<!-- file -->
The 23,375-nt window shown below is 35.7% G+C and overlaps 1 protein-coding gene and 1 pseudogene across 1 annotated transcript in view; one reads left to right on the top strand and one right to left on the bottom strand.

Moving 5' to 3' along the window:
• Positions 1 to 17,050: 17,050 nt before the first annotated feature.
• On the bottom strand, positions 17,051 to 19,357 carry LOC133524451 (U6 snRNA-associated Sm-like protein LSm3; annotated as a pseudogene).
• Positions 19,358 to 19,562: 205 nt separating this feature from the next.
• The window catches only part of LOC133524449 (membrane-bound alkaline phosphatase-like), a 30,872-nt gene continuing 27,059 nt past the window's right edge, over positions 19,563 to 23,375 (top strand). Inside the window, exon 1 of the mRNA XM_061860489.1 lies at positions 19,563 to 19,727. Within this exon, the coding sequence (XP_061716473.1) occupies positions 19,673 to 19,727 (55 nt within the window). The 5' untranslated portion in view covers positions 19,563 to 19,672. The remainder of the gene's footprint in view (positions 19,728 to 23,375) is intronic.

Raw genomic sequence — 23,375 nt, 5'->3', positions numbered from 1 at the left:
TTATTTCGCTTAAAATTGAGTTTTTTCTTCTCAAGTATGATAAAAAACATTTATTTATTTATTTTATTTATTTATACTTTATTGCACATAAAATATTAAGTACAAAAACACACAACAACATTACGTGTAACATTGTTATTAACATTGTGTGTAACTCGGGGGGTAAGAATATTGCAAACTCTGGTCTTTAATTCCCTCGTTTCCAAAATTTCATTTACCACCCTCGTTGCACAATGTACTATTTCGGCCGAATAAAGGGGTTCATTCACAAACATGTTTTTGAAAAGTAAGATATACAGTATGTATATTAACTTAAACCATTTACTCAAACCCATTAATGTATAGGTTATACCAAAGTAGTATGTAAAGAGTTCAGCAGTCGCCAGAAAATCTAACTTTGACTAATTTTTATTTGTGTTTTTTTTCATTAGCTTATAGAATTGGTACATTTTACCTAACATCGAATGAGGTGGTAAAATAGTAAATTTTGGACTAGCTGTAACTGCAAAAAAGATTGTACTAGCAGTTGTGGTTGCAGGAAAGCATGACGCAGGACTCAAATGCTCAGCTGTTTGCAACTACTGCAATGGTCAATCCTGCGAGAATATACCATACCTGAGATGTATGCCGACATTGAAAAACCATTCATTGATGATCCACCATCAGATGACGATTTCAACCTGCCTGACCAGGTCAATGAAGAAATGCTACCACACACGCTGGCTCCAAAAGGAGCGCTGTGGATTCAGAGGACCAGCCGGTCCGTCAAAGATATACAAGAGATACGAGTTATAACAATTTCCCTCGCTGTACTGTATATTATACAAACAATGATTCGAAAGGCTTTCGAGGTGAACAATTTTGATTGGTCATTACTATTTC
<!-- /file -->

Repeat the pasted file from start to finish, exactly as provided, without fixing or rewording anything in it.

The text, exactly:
The 23,375-nt window shown below is 35.7% G+C and overlaps 1 protein-coding gene and 1 pseudogene across 1 annotated transcript in view; one reads left to right on the top strand and one right to left on the bottom strand.

Moving 5' to 3' along the window:
• Positions 1 to 17,050: 17,050 nt before the first annotated feature.
• On the bottom strand, positions 17,051 to 19,357 carry LOC133524451 (U6 snRNA-associated Sm-like protein LSm3; annotated as a pseudogene).
• Positions 19,358 to 19,562: 205 nt separating this feature from the next.
• The window catches only part of LOC133524449 (membrane-bound alkaline phosphatase-like), a 30,872-nt gene continuing 27,059 nt past the window's right edge, over positions 19,563 to 23,375 (top strand). Inside the window, exon 1 of the mRNA XM_061860489.1 lies at positions 19,563 to 19,727. Within this exon, the coding sequence (XP_061716473.1) occupies positions 19,673 to 19,727 (55 nt within the window). The 5' untranslated portion in view covers positions 19,563 to 19,672. The remainder of the gene's footprint in view (positions 19,728 to 23,375) is intronic.

Raw genomic sequence — 23,375 nt, 5'->3', positions numbered from 1 at the left:
TTATTTCGCTTAAAATTGAGTTTTTTCTTCTCAAGTATGATAAAAAACATTTATTTATTTATTTTATTTATTTATACTTTATTGCACATAAAATATTAAGTACAAAAACACACAACAACATTACGTGTAACATTGTTATTAACATTGTGTGTAACTCGGGGGGTAAGAATATTGCAAACTCTGGTCTTTAATTCCCTCGTTTCCAAAATTTCATTTACCACCCTCGTTGCACAATGTACTATTTCGGCCGAATAAAGGGGTTCATTCACAAACATGTTTTTGAAAAGTAAGATATACAGTATGTATATTAACTTAAACCATTTACTCAAACCCATTAATGTATAGGTTATACCAAAGTAGTATGTAAAGAGTTCAGCAGTCGCCAGAAAATCTAACTTTGACTAATTTTTATTTGTGTTTTTTTTCATTAGCTTATAGAATTGGTACATTTTACCTAACATCGAATGAGGTGGTAAAATAGTAAATTTTGGACTAGCTGTAACTGCAAAAAAGATTGTACTAGCAGTTGTGGTTGCAGGAAAGCATGACGCAGGACTCAAATGCTCAGCTGTTTGCAACTACTGCAATGGTCAATCCTGCGAGAATATACCATACCTGAGATGTATGCCGACATTGAAAAACCATTCATTGATGATCCACCATCAGATGACGATTTCAACCTGCCTGACCAGGTCAATGAAGAAATGCTACCACACACGCTGGCTCCAAAAGGAGCGCTGTGGATTCAGAGGACCAGCCGGTCCGTCAAAGATATACAAGAGATACGAGTTATAACAATTTCCCTCGCTGTACTGTATATTATACAAACAATGATTCGAAAGGCTTTCGAGGTGAACAATTTTGATTGGTCATTACTATTTC